The owner of a trademark right which is being infringed may claim in civil proceedings, among other things:

  • The cessation of acts that infringe the trademark.
  • Compensation for the damage suffered.
  • Measures necessary to avoid the continuance of the infringement and, in particular, the removal from the market the products, packaging, advertising materials, tagging, or any other document in which the trademark infringement has materialised. Also, seizure or destruction of the means principally used to commit the infringement.
  • The destruction or transfer for humanitarian purposes, at the choice of the claimant and at the cost of the defendant, of the products illicitly identified with the trademark infringed, unless the distinctive sign can be removed without affecting the product or the destruction of it causes a disproportionate detriment to the defendant.
  • To be awarded the title to the seized items or means of production if at all possible, being the value of the goods for the purpose of the damage compensation.
  • That the defendant pays the costs of the publication of the judgment through announcements and notifications to those concerned.

Damages claims will take account of not only the value of the losses for the claimant but also the value of the gains not obtained as a consequence of the infringement of the rights. The right holder may also claim for damage caused to the prestige of the trademark by the infringer. The amount of compensation may include investigation costs incurred for obtaining reasonable evidence about the commission of the infringement.

The claimant can choose between the following criteria for the determination of the amount of the compensation of the damage:

  • The negative economic consequences: the profit that the owner could foreseeably have made if the infringement had not occurred and the profit that the infringer has obtained from infringement of the trademark rights. Moral damage can be compensated as well, even in the absence of proven economic detriment.
  • A lump sum comprehensive of the amounts that the infringer would have had to pay to the right holder of the trademark rights for the granting of a license that would have let him/her exploit the patent in a lawful way.

These actions can be taken alongside the exercise of any other civil or criminal actions.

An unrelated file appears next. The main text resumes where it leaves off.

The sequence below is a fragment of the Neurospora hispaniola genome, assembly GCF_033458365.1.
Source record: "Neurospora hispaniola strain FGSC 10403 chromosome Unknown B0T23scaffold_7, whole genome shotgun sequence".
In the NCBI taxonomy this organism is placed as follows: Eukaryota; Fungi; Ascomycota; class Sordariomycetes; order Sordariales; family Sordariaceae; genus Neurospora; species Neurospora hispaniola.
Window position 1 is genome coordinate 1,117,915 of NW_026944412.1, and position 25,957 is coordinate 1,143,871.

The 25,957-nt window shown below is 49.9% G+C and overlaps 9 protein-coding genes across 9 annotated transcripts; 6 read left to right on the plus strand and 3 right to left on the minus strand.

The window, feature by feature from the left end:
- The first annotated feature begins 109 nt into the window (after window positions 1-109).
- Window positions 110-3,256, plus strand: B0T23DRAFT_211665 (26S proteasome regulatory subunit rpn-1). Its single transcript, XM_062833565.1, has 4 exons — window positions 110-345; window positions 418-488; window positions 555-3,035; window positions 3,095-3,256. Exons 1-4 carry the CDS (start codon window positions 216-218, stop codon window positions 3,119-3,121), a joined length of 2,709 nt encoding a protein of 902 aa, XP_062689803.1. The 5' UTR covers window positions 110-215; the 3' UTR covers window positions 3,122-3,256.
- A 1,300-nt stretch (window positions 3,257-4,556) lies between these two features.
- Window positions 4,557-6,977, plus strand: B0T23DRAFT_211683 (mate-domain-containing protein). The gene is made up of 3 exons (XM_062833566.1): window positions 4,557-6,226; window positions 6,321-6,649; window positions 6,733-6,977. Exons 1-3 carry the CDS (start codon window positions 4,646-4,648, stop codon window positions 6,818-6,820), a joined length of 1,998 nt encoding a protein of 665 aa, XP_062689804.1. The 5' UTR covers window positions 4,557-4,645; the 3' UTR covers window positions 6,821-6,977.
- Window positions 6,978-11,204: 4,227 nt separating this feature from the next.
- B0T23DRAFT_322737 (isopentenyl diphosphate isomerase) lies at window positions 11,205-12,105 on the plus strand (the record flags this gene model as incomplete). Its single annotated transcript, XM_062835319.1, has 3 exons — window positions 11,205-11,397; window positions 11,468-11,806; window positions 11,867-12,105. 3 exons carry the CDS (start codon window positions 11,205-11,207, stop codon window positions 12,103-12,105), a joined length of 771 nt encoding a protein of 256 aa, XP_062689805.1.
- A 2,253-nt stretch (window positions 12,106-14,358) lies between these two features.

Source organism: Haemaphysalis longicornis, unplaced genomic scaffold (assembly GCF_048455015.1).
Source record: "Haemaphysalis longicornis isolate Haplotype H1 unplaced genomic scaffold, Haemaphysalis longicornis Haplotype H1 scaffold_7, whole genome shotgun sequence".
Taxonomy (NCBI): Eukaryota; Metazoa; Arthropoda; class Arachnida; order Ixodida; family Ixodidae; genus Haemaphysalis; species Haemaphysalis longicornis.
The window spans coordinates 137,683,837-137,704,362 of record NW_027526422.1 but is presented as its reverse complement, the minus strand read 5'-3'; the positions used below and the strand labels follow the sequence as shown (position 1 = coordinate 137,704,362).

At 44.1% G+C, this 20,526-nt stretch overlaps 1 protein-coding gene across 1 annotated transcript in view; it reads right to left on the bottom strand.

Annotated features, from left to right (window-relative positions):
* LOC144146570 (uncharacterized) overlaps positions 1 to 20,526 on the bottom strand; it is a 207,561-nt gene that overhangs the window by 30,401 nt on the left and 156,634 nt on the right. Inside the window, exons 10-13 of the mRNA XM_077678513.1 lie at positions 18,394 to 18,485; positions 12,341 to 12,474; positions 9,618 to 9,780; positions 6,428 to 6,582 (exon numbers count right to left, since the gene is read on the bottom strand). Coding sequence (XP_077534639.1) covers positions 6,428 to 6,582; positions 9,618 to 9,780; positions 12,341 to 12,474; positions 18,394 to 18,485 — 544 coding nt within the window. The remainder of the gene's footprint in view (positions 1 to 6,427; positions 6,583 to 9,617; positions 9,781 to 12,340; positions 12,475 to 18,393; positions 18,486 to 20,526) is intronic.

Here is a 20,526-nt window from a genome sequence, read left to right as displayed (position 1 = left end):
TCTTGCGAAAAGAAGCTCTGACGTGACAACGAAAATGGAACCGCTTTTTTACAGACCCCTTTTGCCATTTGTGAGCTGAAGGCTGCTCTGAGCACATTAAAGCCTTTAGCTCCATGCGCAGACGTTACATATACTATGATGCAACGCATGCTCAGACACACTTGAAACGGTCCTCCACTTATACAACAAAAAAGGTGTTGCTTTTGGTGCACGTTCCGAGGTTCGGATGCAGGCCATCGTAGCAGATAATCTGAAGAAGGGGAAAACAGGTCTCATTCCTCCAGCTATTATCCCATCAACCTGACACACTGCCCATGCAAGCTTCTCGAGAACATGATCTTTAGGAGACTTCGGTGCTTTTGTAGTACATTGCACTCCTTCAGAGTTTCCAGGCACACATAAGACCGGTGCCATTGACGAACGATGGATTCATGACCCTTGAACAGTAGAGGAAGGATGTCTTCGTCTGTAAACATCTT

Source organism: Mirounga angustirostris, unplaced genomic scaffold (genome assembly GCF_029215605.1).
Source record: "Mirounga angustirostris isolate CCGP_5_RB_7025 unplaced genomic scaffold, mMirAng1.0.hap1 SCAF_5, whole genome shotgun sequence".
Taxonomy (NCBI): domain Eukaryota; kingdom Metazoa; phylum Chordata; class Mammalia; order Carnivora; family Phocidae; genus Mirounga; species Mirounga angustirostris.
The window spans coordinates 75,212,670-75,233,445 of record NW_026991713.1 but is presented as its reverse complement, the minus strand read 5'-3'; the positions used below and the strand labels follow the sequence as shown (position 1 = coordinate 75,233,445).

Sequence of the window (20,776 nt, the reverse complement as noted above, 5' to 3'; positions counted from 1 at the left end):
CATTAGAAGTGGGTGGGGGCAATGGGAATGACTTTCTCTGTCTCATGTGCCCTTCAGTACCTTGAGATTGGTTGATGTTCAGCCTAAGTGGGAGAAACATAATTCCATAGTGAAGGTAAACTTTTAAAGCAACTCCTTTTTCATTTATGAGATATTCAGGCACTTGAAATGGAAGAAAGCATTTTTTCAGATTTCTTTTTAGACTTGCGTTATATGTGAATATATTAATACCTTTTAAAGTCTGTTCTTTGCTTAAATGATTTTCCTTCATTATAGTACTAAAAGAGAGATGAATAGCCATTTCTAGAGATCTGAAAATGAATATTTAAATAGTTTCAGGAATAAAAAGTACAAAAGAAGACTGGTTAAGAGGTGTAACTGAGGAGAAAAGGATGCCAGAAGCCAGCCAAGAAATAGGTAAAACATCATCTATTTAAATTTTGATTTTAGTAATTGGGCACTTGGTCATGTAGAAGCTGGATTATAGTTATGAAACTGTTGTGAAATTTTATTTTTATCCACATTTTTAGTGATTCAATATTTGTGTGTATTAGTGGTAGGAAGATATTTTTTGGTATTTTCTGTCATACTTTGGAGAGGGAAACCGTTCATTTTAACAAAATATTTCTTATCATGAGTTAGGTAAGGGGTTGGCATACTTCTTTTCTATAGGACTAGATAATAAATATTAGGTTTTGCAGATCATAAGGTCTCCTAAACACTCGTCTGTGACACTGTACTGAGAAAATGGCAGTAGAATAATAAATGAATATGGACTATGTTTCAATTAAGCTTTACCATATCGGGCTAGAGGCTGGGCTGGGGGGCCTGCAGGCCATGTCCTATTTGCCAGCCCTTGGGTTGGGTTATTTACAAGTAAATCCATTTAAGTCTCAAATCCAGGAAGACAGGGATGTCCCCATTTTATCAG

It is unusual for patent rights to be infringed online and courts have, so far, little experience in trying to assess whether use by users in one jurisdiction of a technology hosted on a server in another jurisdiction infringes any patent.  Nor have the courts yet been asked to prohibit any website which includes an offer for sale of goods on the grounds that the goods infringe patent rights – although this is in principle contemplated under the EU IP Enforcement Directive.

Unfair competition practices

Under Spanish Law, unfair business practices are set out in the Spanish Unfair Competition Act. For these purposes the following practices, among others, are considered unfair:

  • Acts of deception.
  • Misleading omissions.
  • Aggressive practices.
  • Acts of denigration.
  • Acts of imitation.
  • Exploitation of others’ reputation.
  • Illegal advertising.

The consequences of an infringement of the kinds specified above may be:

  • A declaration of the unfairness of the conduct.
  • Cessation of the unfair conduct of prohibition of any further continuance. Prohibition may be also sought against conducts not yet practised.
  • Removal of the effects caused by the unfair conduct.
  • Compensation of damage caused by the unfair conduct, in case of wilful misconduct or negligence by the defendant.
  • Aeclaration of unfair enrichment, which will only be relevant where the unfair conduct harms the holder of exclusive rights or other of analogous nature.

The judge or court may also order, at the cost of the defendant, the partial or total publication of the judgment or, when the effects of the infringement may last long, a rectifying statement.

Unlike the actions for infringement of IP rights discussed above, the above actions can be brought by anyone affected by the unfair practice, which may range from competitors to consumers. Under Spanish law, infringements regarding unfair business practices can also be prosecuted and subject to criminal liabilities.